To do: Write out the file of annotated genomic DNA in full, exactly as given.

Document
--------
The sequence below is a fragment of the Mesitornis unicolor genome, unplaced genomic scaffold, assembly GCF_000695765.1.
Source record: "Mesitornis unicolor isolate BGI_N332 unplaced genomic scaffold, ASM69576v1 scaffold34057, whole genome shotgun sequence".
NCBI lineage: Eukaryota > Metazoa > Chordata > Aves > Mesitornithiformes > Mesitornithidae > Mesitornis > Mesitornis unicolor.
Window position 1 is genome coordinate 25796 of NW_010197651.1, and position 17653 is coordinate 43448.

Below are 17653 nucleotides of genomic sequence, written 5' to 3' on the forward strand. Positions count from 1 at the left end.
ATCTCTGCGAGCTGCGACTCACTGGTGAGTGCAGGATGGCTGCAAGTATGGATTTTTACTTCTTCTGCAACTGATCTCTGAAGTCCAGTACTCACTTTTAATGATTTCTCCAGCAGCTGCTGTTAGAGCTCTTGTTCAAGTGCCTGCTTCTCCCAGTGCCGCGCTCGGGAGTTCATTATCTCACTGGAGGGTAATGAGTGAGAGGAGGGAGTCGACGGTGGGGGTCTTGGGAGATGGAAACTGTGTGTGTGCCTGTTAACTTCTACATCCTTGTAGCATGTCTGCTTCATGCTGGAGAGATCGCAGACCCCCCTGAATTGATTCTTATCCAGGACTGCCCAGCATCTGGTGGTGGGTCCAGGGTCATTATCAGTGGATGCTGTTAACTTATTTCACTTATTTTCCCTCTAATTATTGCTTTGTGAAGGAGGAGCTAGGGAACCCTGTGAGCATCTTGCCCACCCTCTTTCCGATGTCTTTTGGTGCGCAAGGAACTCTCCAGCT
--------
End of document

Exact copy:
The sequence below is a fragment of the Mesitornis unicolor genome, unplaced genomic scaffold, assembly GCF_000695765.1.
Source record: "Mesitornis unicolor isolate BGI_N332 unplaced genomic scaffold, ASM69576v1 scaffold34057, whole genome shotgun sequence".
NCBI lineage: Eukaryota > Metazoa > Chordata > Aves > Mesitornithiformes > Mesitornithidae > Mesitornis > Mesitornis unicolor.
Window position 1 is genome coordinate 25796 of NW_010197651.1, and position 17653 is coordinate 43448.

Below are 17653 nucleotides of genomic sequence, written 5' to 3' on the forward strand. Positions count from 1 at the left end.
ATCTCTGCGAGCTGCGACTCACTGGTGAGTGCAGGATGGCTGCAAGTATGGATTTTTACTTCTTCTGCAACTGATCTCTGAAGTCCAGTACTCACTTTTAATGATTTCTCCAGCAGCTGCTGTTAGAGCTCTTGTTCAAGTGCCTGCTTCTCCCAGTGCCGCGCTCGGGAGTTCATTATCTCACTGGAGGGTAATGAGTGAGAGGAGGGAGTCGACGGTGGGGGTCTTGGGAGATGGAAACTGTGTGTGTGCCTGTTAACTTCTACATCCTTGTAGCATGTCTGCTTCATGCTGGAGAGATCGCAGACCCCCCTGAATTGATTCTTATCCAGGACTGCCCAGCATCTGGTGGTGGGTCCAGGGTCATTATCAGTGGATGCTGTTAACTTATTTCACTTATTTTCCCTCTAATTATTGCTTTGTGAAGGAGGAGCTAGGGAACCCTGTGAGCATCTTGCCCACCCTCTTTCCGATGTCTTTTGGTGCGCAAGGAACTCTCCAGCT